Meghan Markle delighted fans on Thursday (Jan. 18) by breaking an important royal protocol during a walkabout in Cardiff. The soon-to-be royal signed an autograph for a young girl after the little fan had waited outside Cardiff Castle for hours just to catch a glimpse of Meghan and her fiancé Prince Harry, who stood by her side.
And it wasn't the only royal protocol Meghan broke during the walkabout; the former Suits star also posed for a selfie with another fan, despite saying she was "not allowed" to take photos with members of the public during a previous engagement.
Meghan appeared in high spirits throughout the walkabout, and happily chatted to members of the crowd, even allowing one man to kiss her on the hand, and high fiving a group of schoolchildren, while Harry shook their hands.
Royals are typically expected to politely decline fans requests for an autograph, due to the risk of it being forged. However, Meghan's future father-in-law Prince Charles has also previously broken the protocol back in 2010 when he signed an autograph for a victim of devastating floods, writing 'Charles 2010' on a piece of paper.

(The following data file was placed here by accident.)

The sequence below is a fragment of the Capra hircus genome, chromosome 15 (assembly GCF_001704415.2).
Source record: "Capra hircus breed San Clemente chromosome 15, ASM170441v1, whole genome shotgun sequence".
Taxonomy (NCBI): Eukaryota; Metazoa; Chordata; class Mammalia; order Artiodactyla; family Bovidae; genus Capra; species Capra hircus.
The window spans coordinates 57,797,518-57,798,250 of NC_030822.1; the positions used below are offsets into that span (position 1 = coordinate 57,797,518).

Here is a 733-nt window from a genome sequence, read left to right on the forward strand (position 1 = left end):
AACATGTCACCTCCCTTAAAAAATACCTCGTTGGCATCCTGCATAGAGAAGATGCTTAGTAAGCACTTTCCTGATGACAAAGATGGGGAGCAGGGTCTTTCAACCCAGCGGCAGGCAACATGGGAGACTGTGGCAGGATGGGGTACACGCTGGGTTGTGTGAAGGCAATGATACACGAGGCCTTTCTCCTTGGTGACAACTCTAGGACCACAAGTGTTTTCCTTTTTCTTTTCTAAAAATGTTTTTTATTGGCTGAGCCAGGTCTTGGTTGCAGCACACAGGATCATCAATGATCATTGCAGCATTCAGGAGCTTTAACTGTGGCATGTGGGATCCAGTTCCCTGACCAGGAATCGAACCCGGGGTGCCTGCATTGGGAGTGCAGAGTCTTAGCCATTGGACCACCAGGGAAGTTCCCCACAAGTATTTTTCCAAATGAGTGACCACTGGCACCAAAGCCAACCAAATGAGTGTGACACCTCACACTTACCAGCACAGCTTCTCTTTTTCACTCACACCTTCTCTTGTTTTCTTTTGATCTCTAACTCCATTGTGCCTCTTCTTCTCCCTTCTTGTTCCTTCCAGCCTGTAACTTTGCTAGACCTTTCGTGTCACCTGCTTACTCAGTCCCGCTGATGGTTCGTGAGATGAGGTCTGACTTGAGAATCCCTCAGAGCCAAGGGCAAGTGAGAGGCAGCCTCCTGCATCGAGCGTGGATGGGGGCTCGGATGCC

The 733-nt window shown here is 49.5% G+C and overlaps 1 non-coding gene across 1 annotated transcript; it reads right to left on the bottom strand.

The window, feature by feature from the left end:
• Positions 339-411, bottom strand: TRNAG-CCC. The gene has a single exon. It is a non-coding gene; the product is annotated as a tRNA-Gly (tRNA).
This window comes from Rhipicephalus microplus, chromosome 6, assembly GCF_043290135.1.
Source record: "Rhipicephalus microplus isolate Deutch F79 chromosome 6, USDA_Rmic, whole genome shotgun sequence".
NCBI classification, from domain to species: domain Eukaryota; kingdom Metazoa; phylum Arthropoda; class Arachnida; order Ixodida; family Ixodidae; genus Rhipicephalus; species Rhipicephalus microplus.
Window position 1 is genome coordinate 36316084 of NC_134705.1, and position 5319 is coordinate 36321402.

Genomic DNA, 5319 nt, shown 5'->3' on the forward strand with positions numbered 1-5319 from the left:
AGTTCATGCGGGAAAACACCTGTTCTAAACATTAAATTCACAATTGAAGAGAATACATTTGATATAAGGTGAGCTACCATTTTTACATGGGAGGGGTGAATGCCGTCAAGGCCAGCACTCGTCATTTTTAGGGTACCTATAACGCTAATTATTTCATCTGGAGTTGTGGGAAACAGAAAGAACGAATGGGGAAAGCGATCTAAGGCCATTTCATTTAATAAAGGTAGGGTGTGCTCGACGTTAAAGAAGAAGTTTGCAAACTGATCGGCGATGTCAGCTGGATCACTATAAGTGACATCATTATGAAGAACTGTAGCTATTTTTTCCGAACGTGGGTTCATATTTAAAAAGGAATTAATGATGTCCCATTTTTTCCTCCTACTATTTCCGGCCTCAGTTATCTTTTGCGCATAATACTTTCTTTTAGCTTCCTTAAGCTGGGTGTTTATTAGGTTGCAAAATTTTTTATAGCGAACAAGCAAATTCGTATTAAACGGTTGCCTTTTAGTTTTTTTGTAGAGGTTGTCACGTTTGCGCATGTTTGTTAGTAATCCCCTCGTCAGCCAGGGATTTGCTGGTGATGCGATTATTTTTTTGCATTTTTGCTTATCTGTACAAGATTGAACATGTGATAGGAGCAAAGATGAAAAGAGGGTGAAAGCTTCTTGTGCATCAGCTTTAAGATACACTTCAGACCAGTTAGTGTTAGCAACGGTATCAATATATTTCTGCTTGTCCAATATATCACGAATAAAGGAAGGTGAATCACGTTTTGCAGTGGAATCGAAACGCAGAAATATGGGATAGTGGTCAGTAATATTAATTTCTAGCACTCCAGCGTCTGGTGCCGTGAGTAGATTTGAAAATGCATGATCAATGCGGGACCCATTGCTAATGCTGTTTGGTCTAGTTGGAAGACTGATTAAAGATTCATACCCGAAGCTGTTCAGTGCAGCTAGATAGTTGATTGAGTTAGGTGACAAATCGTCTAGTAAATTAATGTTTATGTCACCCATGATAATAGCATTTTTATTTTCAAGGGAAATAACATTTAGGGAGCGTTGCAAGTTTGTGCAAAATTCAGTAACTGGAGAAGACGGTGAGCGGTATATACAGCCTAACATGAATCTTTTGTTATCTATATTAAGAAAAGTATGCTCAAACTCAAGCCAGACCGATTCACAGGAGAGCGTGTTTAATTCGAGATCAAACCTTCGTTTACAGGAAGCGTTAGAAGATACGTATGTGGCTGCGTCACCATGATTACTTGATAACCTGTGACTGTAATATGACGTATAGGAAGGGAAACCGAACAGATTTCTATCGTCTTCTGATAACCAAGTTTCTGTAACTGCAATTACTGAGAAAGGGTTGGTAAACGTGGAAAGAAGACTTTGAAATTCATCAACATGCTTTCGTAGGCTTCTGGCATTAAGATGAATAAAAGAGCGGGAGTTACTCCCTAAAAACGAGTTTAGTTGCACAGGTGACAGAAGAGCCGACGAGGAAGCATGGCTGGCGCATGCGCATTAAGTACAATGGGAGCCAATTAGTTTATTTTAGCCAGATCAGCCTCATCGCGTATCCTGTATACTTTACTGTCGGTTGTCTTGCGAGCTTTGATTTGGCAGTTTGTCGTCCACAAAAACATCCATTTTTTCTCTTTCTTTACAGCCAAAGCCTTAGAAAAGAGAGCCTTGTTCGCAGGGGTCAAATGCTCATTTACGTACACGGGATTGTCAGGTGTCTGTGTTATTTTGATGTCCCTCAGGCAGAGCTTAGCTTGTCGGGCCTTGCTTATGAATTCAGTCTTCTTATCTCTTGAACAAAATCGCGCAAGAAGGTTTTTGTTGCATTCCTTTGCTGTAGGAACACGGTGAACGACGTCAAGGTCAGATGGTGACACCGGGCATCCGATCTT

Her Majesty the Queen has also broken her own tradition after agreeing to sign a football for a young Manchester United football fan inside the Petronas Twin Towers building during her visit to Malaysia in 1998. Speaking about the signing, United player and England football hero, Sir Bobby Charlton, said at the time: "She didn't know what to do so I just helped to hold the ball. This is a fantastic honour for Manchester United."
Prince Harry and Meghan's visit to Wales comes shortly after their successful visits to Nottingham and Brixton in south London. The prince has been taking the time to introduce the former Suits actress to destinations around the UK, a place she will come to call home. Harry looked handsome in a dark blue coat, while Meghan opted for a stylish black coat by Stella McCartney.
After their walkabout, the couple will get to see inside the castle, Cardiff's landmark building which has a history dating back more than 1,000 years. They will hear performances from musicians and poets, meet leading sportsmen and women, and see how organisations are working to promote the Welsh language and cultural identity - as part of a Welsh Cultural Festival.